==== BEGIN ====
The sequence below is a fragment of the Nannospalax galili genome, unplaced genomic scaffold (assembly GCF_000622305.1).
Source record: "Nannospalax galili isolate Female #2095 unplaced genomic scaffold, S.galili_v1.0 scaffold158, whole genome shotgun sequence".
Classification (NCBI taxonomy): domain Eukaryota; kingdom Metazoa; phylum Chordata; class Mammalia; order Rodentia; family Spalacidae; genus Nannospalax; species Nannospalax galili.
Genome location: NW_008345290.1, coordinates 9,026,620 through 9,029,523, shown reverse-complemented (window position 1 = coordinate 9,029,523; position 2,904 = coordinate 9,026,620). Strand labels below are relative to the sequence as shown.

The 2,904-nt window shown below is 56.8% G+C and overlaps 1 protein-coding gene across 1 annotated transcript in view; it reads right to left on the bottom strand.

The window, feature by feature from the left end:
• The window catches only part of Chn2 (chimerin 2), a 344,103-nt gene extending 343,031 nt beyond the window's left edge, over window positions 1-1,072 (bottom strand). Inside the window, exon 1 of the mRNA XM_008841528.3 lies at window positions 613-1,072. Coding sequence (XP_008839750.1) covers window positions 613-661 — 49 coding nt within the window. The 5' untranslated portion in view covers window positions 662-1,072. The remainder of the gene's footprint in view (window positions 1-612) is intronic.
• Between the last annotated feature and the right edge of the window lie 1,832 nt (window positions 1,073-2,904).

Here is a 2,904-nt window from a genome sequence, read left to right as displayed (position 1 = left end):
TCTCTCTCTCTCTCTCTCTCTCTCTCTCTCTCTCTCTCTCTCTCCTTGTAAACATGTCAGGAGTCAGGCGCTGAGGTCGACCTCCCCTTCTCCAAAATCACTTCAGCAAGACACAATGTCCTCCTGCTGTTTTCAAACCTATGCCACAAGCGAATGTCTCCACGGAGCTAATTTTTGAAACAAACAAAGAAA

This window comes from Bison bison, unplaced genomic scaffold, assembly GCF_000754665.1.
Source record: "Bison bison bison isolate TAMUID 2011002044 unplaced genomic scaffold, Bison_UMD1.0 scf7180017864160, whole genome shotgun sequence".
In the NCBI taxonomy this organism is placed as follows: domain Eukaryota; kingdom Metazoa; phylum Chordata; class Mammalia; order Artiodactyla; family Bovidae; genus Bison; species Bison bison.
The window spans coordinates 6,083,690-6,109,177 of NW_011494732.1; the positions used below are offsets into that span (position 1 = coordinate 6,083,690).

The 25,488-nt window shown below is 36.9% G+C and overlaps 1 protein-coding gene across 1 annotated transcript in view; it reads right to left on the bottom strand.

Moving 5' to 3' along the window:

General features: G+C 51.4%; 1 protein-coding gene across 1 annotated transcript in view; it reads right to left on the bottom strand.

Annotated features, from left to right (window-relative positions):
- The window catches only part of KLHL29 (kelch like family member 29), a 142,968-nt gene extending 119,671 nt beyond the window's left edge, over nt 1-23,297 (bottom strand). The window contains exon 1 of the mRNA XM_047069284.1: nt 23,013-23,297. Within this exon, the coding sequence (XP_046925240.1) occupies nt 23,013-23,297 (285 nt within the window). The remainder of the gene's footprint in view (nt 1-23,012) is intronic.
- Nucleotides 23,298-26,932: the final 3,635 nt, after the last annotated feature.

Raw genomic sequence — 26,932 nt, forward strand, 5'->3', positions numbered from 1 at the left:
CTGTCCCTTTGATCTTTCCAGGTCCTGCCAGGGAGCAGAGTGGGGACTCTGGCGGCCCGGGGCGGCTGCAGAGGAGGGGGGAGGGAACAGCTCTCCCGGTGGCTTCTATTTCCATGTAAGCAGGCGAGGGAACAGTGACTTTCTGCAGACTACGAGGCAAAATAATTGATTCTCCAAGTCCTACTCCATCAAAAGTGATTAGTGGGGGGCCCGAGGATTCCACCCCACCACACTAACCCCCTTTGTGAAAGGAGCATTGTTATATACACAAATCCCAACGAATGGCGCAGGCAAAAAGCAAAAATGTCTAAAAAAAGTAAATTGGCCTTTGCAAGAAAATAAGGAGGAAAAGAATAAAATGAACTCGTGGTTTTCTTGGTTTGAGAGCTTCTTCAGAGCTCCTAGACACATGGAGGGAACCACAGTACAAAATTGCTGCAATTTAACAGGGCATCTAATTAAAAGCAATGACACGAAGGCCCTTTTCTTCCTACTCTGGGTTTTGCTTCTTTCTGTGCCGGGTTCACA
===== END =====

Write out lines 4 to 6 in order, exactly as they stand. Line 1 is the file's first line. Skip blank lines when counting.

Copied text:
Genome location: NW_008345290.1, coordinates 9,026,620 through 9,029,523, shown reverse-complemented (window position 1 = coordinate 9,029,523; position 2,904 = coordinate 9,026,620). Strand labels below are relative to the sequence as shown.

The 2,904-nt window shown below is 56.8% G+C and overlaps 1 protein-coding gene across 1 annotated transcript in view; it reads right to left on the bottom strand.

The window, feature by feature from the left end: